Nearly double the allotment of wolves were killed, even after tribal leaders decided not to hunt their portion.
Wisconsin’s gray wolf hunt was a perfect storm of factors that resulted in 216 wolves being killed, 82% above the quota set at 119 by wildlife officials.
The Wisconsin Department of Natural Resources (DNR) had not planned on holding a wolf hunt this season and instead had begun planning for one this fall. Wolf seasons typically run from November until the end of February, so when the Trump administration delisted the gray wolf on Jan. 4, the DNR argued there was not enough time to organize a hunt this season.
Wildlife advocates also argued that February is breeding season for wolves, which raises concerns that hunters killing pregnant females could have an outsized impact on the population.
But the Wisconsin Institute for Law & Liberty (WILL), a conservative legal organization acting on behalf of Hunter Nation, Inc., a Kansas-based hunting advocacy group, filed a lawsuit against the DNR claiming their decision to wait until next fall violated state law. Jefferson County Judge Bennett Brantmeier ordered the DNR to implement a hunt before the end of February.
The initial quota set by the DNR was 200, but was reduced to 119 after five of the state’s Ojibwe tribes claimed their rightful 50% of the quotas within their territories. Over 1,400 permits were sold out of the 2,380 made available.
DNR officials during a press conference on Thursday pointed out that making that many permits available was unusual and may have been a factor in hunters overtaking the quota. Typically the department makes only ten times more permits available than the quota, but this year it was closer to 20-times.
Officials also said weather may have also been a factor. The season launched on Monday morning when there was fresh snow on the ground, making the animals easier to track.
Eric Lobner, the DNR’s wildlife management director, said it was not a lack of diligence that led to the quota being exceeded..
“We were monitoring that harvest constantly and had everybody working hard to stay on top of what was going on,” Lobner said.
Initially the number of animals killed came in slowly, Lobner said, with only nine kills reported on Monday. But by 10 a.m. Tuesday morning the DNR decided to close half of the zones as the number jumped to 48. The second half were closed by 3 p.m. on Tuesday afternoon. Hunters are given 24 hours to report kills so final numbers were not available until late on Wednesday.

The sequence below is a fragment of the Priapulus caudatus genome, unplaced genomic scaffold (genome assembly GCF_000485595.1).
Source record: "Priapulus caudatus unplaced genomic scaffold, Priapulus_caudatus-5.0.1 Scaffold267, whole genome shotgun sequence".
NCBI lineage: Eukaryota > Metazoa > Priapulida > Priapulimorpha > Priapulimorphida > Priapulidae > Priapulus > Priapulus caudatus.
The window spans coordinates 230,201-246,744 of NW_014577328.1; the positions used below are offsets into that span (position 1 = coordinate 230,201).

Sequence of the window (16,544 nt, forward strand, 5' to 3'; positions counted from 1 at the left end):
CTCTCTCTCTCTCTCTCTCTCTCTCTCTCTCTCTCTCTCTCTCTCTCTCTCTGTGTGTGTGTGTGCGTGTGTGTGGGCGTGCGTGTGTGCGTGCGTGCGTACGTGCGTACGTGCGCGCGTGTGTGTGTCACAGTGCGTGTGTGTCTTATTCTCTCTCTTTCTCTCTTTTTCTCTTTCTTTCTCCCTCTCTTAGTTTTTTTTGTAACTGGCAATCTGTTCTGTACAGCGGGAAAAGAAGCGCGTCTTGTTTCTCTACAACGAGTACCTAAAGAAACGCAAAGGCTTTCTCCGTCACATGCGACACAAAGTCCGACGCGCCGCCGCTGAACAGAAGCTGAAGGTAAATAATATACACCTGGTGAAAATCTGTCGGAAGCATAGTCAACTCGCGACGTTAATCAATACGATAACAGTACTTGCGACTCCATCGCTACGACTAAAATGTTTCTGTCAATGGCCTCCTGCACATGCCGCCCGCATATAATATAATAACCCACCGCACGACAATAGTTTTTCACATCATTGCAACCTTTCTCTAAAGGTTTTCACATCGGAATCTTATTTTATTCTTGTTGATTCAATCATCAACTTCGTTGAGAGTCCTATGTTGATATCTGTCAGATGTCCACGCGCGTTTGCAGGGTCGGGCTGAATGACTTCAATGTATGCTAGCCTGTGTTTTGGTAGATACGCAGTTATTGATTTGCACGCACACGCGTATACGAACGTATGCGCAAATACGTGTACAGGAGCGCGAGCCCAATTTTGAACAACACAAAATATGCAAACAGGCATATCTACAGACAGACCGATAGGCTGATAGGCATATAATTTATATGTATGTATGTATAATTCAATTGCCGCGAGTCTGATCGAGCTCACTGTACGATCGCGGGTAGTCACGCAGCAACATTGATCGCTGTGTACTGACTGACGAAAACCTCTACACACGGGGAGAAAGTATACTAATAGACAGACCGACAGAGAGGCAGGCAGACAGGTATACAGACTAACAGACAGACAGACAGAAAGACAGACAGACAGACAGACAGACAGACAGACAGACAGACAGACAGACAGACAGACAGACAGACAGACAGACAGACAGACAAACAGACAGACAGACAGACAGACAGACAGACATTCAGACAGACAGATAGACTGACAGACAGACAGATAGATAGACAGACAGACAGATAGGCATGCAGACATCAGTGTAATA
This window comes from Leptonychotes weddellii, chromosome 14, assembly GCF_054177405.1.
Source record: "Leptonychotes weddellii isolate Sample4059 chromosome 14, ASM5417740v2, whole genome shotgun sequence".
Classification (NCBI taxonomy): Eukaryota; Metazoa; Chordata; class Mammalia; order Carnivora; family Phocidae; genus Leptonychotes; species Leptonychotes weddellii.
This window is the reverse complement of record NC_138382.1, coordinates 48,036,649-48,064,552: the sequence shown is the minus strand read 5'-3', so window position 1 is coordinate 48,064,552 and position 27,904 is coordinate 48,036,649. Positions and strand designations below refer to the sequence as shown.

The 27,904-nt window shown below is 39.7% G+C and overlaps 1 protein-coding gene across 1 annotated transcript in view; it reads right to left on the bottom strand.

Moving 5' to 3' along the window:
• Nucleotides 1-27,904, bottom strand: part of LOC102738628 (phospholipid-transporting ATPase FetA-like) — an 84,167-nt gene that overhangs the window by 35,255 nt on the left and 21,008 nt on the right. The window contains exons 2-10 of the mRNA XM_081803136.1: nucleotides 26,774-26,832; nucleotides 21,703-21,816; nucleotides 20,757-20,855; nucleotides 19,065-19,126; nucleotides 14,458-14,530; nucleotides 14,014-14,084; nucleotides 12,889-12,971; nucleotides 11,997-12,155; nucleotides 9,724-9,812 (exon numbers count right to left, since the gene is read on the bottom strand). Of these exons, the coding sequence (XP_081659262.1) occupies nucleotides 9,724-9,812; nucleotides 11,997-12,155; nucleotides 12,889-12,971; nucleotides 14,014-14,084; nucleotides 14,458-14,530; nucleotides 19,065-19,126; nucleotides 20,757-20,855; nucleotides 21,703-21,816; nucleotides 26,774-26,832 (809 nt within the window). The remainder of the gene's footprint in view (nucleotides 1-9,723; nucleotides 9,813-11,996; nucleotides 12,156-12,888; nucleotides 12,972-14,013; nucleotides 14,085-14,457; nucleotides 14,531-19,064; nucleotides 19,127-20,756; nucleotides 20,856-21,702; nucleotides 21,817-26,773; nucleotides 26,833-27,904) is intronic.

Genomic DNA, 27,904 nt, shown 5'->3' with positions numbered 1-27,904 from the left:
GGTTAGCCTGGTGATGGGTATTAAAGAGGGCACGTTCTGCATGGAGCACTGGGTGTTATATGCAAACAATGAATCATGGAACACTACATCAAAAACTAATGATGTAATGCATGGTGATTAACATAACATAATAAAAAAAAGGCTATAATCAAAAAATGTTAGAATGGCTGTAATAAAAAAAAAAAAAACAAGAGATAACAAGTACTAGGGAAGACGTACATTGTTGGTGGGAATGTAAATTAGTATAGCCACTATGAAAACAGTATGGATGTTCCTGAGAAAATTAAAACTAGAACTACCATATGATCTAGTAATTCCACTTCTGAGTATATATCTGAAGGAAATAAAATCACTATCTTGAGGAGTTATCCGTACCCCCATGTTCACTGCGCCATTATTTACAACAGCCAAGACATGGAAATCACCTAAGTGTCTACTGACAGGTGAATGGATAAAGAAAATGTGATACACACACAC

Fifty-four percent of the wolves killed were male and 46% were female. Eighty-six percent were taken by hunters with dogs, 5% by trappers and 9% by other hunting methods.
Tribes choose conservation
Charlie Otto Rasmussen, a representative from the Great Lakes Indian Fish & Wildlife Commission (GLIFWC), which regulates hunting, fishing, and gathering on tribal lands in Wisconsin, Michigan, and Minnesota, said the tribes decided not to hold a wolf hunt. Instead they plan to keep their share of the quota as live wolves.
The lawsuit that required the DNR to hold a hunt does not apply to the tribal lands of the Bad River, Lac Courte Oreilles, Lac du Flambeau, Menominee, and Red Cliff.
“There’s a lot of reasons why a hunt is really antithetical from the tribe’s point of view for cultural reasons and for spiritual reasons,” said Rasmussen. “For the idea of a harvest to be out of need. Tribes are not supporters of trophy hunting.”
Rasmussen said the tribes were also concerned with how the hunt was organized this year. The tribes were not consulted, which is required by law, and they are concerned that hunters were able to exceed the quota.
“Tribes have a very tight control and work very hard to stay within their quota limits,” Rasmussen said. “In this case, the state has really failed to stay within the quota limits that they established for themselves. That’s a big concern.”
Neither the DNR nor GLIFWC were ready to comment on whether there will be a wolf hunt next season, since they would first need to see what impact this shortened season has had on the population.
[Note: This story has been been edited to remove language about bear hunting.]